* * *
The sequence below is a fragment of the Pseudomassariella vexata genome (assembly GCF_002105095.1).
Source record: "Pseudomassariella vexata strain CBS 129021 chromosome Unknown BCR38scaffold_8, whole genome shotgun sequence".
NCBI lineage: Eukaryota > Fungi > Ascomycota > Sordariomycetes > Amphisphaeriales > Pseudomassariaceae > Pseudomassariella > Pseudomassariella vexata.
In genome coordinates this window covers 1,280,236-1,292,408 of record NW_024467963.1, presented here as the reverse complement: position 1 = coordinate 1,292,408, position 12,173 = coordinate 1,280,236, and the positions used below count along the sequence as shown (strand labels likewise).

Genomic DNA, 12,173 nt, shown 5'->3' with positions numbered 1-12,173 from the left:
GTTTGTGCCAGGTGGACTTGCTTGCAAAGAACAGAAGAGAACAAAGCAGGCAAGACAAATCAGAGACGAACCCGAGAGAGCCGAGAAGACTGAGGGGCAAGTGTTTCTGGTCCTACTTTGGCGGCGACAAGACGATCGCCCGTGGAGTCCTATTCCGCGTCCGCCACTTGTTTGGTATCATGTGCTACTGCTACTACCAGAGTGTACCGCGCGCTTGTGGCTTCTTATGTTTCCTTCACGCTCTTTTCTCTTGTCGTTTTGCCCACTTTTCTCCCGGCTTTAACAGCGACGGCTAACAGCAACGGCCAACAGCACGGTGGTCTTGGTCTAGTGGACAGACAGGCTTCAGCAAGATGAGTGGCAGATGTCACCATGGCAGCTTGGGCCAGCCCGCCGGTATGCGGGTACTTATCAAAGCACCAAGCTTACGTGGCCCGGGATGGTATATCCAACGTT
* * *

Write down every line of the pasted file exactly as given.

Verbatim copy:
The sequence below is a fragment of the Pseudomassariella vexata genome (assembly GCF_002105095.1).
Source record: "Pseudomassariella vexata strain CBS 129021 chromosome Unknown BCR38scaffold_8, whole genome shotgun sequence".
NCBI lineage: Eukaryota > Fungi > Ascomycota > Sordariomycetes > Amphisphaeriales > Pseudomassariaceae > Pseudomassariella > Pseudomassariella vexata.
In genome coordinates this window covers 1,280,236-1,292,408 of record NW_024467963.1, presented here as the reverse complement: position 1 = coordinate 1,292,408, position 12,173 = coordinate 1,280,236, and the positions used below count along the sequence as shown (strand labels likewise).

Genomic DNA, 12,173 nt, shown 5'->3' with positions numbered 1-12,173 from the left:
GTTTGTGCCAGGTGGACTTGCTTGCAAAGAACAGAAGAGAACAAAGCAGGCAAGACAAATCAGAGACGAACCCGAGAGAGCCGAGAAGACTGAGGGGCAAGTGTTTCTGGTCCTACTTTGGCGGCGACAAGACGATCGCCCGTGGAGTCCTATTCCGCGTCCGCCACTTGTTTGGTATCATGTGCTACTGCTACTACCAGAGTGTACCGCGCGCTTGTGGCTTCTTATGTTTCCTTCACGCTCTTTTCTCTTGTCGTTTTGCCCACTTTTCTCCCGGCTTTAACAGCGACGGCTAACAGCAACGGCCAACAGCACGGTGGTCTTGGTCTAGTGGACAGACAGGCTTCAGCAAGATGAGTGGCAGATGTCACCATGGCAGCTTGGGCCAGCCCGCCGGTATGCGGGTACTTATCAAAGCACCAAGCTTACGTGGCCCGGGATGGTATATCCAACGTT